There is no Simon Cowell among the judges on The Sing-Off. Ben Folds is the toughest among them, but he always frames his criticisms as constructively as possible, while Sara Bareilles and Shawn Stockman are cheerleaders who give occasional gentle nudges of advice. Which means it’s not always easy—-particularly as the competition narrows and the quality heightens—-to tell who’s going to land in the Bottom Two. One has to read between the lines a bit.
Take Afro-Blue’s first performance last night (theme: R&B past and present). The Howard University jazz group’s song was Mariah Carey‘s smash “We Belong Together,” with an arrestingly simple arrangement that nimbly supported Christie Dashiell‘s affecting lead. Actually, the arrangement built in complexity as it went on, but it was always directly subordinate to Dashiell. (Kudos are due, however, to backup singer Mariah Maxwell and to percussion vocalists Brian Vickers and Reggie Bowens). It was straightforward, connected, and emotionally honest. Exactly the kind of performance the judges have been cultivating in Afro-Blue all along.
Their response? Pretty good. Bareilles started with a twinkly “I love you! I love you!” and singled out the percussionists. Stockman congratulated them on learning that arrangements are about owning the song, not vice versa, finishing with a warm “Good job.” Folds complimented them on their technical choices (“the belltones coming down on seconds…it just shimmers when you do that”), capped with another “great job,” and in between gave a somewhat frustrating piece of advice: “When the song is coming out that clearly now, you can afford to put back some of the stuff you might feel is signature to you.”
Good enough. And yet there was something a bit uncertain—-the praise was a bit perfunctory, the consensus that it was solid but not spectacular. Spectacular is increasingly important here, though, and as only the best of the best remain in the contest, that kind of noncommittal praise is worrisome. Then there was that exasperating word from Folds; first you beat all of their ornamental stylings out of them, then you criticize them for not having their signature touches?
It was a criticism that would come back on their classic R&B number, “The Best of My Love.” Dashiell and Danielle Withers took co-leads in a performance that was notable for their different styles: Withers all sparkly charisma, Dashiell effortlessly engaging. The choreography was cute, the enthusiasm infectious, and the technique surprising—-as the song closed, the harmonies thickened and became more unusual.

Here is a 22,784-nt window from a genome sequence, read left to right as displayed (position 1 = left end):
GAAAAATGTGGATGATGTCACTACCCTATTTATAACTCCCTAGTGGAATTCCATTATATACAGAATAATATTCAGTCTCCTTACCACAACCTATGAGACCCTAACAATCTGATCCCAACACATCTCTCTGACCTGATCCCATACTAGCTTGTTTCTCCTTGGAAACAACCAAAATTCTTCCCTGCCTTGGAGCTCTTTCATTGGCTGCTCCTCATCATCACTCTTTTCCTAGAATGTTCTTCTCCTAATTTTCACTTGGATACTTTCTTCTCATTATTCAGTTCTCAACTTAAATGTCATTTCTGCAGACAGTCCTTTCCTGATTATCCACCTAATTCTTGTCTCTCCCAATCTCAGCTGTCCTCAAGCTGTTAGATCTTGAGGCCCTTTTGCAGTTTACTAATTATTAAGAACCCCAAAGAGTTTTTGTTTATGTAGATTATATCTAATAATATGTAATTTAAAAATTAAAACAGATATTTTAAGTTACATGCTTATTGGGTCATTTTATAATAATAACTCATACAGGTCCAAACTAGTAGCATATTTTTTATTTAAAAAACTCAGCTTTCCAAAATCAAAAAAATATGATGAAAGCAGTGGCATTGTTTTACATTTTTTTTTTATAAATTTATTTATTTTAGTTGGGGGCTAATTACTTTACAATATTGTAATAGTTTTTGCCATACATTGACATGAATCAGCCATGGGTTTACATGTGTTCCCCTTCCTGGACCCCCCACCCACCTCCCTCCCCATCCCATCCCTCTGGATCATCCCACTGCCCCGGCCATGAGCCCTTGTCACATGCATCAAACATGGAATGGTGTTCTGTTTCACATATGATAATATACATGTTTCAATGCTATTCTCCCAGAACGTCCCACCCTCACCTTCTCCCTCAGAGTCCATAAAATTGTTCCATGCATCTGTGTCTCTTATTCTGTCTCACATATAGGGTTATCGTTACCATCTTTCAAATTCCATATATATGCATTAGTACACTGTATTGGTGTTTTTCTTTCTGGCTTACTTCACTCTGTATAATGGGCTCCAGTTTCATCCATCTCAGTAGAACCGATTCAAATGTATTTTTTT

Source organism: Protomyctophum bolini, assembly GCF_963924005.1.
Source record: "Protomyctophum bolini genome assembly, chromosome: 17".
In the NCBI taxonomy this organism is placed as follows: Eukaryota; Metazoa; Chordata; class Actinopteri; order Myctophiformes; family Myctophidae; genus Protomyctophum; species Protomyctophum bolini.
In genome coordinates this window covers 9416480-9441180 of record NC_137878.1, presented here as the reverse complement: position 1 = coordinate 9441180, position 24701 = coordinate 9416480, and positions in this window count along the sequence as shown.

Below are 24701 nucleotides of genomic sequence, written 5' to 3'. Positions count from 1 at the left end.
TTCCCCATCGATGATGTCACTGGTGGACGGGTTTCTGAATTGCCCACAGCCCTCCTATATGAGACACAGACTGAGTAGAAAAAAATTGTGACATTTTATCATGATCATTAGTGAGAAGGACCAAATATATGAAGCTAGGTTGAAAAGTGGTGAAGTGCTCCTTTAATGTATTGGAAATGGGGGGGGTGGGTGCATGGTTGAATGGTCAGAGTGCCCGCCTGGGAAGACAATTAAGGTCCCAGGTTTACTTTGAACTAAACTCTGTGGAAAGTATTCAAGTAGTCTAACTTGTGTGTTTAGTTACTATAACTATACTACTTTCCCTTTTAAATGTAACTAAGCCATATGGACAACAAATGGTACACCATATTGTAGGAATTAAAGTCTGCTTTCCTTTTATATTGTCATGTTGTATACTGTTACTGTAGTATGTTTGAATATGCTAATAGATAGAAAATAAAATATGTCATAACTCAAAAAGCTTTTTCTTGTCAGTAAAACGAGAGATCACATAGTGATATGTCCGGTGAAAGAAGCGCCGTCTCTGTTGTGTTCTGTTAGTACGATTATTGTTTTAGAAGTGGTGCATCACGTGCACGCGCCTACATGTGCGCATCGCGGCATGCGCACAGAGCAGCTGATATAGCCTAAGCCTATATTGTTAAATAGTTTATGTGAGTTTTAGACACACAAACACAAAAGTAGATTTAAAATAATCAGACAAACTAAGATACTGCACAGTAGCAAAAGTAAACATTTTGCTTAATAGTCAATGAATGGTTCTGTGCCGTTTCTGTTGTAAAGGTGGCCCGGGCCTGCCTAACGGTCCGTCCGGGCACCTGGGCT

Folds gave them perfunctory praise again, but heard holes in the chorus (I didn’t), suggesting again that this would be remedied if they “come back a little bit more to Afro-Blue.” Bareilles agreed: “You’ve got that leeway to sort of come back to the party a little bit.” Stockman felt that “in certain parts it kind of came undone, but it still felt good.”
This time there was no doubt, comparing Afro-Blue to the more effusive praise most other acts had received: They would be in the Bottom Two, again. And so they were, alongside Brigham Young University’s Vocal Point. The Utahns, however, had fared less well with the judges on their awky attempts at soul on “Ain’t Too Proud to Beg,” and while they’d been praised for their first performance—-Bobby Brown‘s “Every Little Step”—-a 1989 hit seemed a pretty big stretch for “contemporary R&B.” Nevertheless, this writer was worried, and breathed a gigantic sigh of relief along with Afro-Blue when Vocal Point went home. (Shout-out to member Eliza Berkon, who with every advance looks charmingly shocked, like she’s just walked into a surprise party.)
Finally, in rewatching the performances and judgments for this review, the maddening “Now go back and do what we told you not to” critiques start to make more sense. The judges’ intent was to have Afro-Blue peel back the layers (not remove them entirely) and find the heart of the song, its meaning and its mood; Now, satisfied that Afro-Blue is grasping the songs, the judges are encouraging the group to decorate them again without losing that grasp—-which means decorating only according to what the song requires, not to the utmost of the group’s virtuosity.
That won’t be an easy task either. The good news is, they’ll have another chance to pull it off.